The U.S. Supreme Court ruled (pdf) Monday that race predominated the Republican redrawing of two of North Carolina's congressional districts.
"This is a watershed moment in the fight to end racial gerrymandering," said National Democratic Redistricting Committee (NDRC) chairman Eric Holder, the former attorney general. "North Carolina's maps were among the worst racial gerrymanders in the nation."
The opinion was written by Justice Elena Kagan, with conservative Justice Clarence Thomas joining the other liberal justices in the majority.
Their decision affirms a lower court's ruling that found that the redrawing of the 1st and 12th Congressional Districts was "skillful mapmaking" that left " traditional redistricting principles [...] subordinated to race." Bloomberg writes:
The contested districts were both held by black Democrats. Critics said the goal was to dilute minority voting strength outside of those two districts and preserve the power of neighboring white Republicans.
"In affirming the trial court's decision," says the Brennan Center for Justice, "the Court rebuffed North Carolina’s attempt to erect formalistic doctrinal barriers to racial gerrymandering claims, like its effort to have the question of intent turn on things like the shape of districts or whether towns or precincts were split."
Doug Clark explains at the Greensboro News & Record:
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When challenged, the legislature admitted it was trying to seek a partisan advantage rather than acting out of any racial discrimination. Pushing more Democrats into the 1st and 12th left adjoining districts with Republican advantages. Partisan gerrymandering has long been legally acceptable.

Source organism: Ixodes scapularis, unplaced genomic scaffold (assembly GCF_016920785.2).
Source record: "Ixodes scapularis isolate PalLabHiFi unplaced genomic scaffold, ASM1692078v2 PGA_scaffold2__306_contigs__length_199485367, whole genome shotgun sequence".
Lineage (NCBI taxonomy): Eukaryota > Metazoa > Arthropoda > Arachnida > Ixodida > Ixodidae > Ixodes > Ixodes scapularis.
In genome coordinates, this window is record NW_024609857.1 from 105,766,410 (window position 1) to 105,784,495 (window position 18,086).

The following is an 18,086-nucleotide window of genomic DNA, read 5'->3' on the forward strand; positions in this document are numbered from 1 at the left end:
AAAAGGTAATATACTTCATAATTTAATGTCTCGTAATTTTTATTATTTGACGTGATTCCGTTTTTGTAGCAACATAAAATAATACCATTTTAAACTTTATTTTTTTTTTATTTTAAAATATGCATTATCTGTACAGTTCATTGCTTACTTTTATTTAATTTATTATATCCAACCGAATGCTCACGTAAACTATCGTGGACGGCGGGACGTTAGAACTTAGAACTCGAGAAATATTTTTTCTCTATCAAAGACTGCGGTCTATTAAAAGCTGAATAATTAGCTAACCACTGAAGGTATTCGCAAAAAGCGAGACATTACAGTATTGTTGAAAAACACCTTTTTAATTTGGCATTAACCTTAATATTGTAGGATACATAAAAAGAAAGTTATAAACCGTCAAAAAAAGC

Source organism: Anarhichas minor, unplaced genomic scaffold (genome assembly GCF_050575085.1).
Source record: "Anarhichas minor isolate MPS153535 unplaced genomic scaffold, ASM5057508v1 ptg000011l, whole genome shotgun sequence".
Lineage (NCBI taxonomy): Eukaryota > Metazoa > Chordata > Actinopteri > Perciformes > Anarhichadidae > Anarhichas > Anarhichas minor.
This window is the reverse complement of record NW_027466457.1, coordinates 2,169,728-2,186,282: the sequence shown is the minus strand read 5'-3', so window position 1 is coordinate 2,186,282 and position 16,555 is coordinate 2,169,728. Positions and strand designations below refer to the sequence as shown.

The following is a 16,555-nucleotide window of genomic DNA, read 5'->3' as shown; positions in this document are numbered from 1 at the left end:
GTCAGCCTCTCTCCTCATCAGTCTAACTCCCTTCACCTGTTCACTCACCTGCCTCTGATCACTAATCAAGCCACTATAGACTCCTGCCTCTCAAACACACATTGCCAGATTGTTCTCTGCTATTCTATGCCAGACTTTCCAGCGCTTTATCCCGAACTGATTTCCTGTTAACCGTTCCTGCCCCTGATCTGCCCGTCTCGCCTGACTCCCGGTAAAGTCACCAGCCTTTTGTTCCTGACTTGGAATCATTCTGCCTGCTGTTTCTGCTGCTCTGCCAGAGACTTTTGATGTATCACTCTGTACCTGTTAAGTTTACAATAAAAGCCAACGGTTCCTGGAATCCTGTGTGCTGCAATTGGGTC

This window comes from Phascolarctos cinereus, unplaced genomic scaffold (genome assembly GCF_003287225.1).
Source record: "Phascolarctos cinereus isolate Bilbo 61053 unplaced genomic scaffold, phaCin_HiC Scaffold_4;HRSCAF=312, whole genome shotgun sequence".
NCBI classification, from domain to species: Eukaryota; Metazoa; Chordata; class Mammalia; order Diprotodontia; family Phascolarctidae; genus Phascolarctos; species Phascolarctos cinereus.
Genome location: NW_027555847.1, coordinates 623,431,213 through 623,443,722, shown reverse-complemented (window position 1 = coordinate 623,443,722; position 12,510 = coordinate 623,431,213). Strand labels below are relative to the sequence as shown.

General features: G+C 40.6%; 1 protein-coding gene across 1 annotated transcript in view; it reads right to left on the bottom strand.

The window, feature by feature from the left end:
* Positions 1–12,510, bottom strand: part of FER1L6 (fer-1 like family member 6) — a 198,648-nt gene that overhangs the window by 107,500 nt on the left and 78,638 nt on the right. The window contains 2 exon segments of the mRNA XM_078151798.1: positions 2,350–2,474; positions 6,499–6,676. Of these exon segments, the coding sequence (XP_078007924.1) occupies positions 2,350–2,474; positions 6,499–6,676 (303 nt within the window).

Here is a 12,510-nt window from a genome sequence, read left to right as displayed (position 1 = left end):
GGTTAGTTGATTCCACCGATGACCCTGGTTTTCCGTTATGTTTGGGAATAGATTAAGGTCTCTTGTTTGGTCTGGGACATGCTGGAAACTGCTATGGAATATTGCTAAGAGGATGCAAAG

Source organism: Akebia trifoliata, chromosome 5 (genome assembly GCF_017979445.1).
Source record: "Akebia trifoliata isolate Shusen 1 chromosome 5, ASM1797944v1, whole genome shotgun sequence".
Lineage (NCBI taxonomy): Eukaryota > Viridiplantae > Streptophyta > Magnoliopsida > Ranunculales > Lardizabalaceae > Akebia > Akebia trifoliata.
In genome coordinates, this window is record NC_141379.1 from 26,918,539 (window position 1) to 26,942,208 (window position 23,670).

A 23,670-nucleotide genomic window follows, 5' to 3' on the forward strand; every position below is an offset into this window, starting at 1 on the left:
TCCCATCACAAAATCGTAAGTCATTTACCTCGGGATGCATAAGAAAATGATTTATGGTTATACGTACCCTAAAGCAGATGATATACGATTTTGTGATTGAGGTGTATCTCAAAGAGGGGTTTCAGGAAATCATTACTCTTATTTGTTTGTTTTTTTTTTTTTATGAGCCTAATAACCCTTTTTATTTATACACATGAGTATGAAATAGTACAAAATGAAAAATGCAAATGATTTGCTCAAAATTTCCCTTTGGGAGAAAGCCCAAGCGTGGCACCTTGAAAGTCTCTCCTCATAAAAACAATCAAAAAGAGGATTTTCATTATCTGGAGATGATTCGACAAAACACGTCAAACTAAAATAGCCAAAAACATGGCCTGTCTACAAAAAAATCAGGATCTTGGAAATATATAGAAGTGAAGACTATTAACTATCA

Kagan called out the pretense. There's so much overlap between race and party that they aren't legally distinguishable.
Of the ruling, Rick Hasen writes a his Electionlaw blog: "Holy cow this is a big deal." He continues:
It means that race and party are not really discrete categories and that discriminating on the basis of party in places of conjoined polarization is equivalent, at least sometimes, to making race the predominant factor in redistricting. This will lead to many more successful racial gerrymandering cases in the American South and elsewhere, and allow these cases to substitute for (so far unsuccessful) partisan gerrymandering claims involving some of these districts. (Why Justice Thomas went along with all of this is a mystery to me. He joined in the opinion, and his separate opinion expresses no disagreement with these footnotes.)
According to Holder, "Today's ruling sends a stark message to legislatures and governors around the country: Racial gerrymandering is illegal and will be struck down in a court of law."
It's also "a critical decision as communities prepare for the 2020 redistricting cycle, where states would still be able to purposely create legitimate majority-minority districts, consistent with this opinion," said Kristen Clarke, president and executive director of the Lawyers' Committee for Civil Rights Under Law.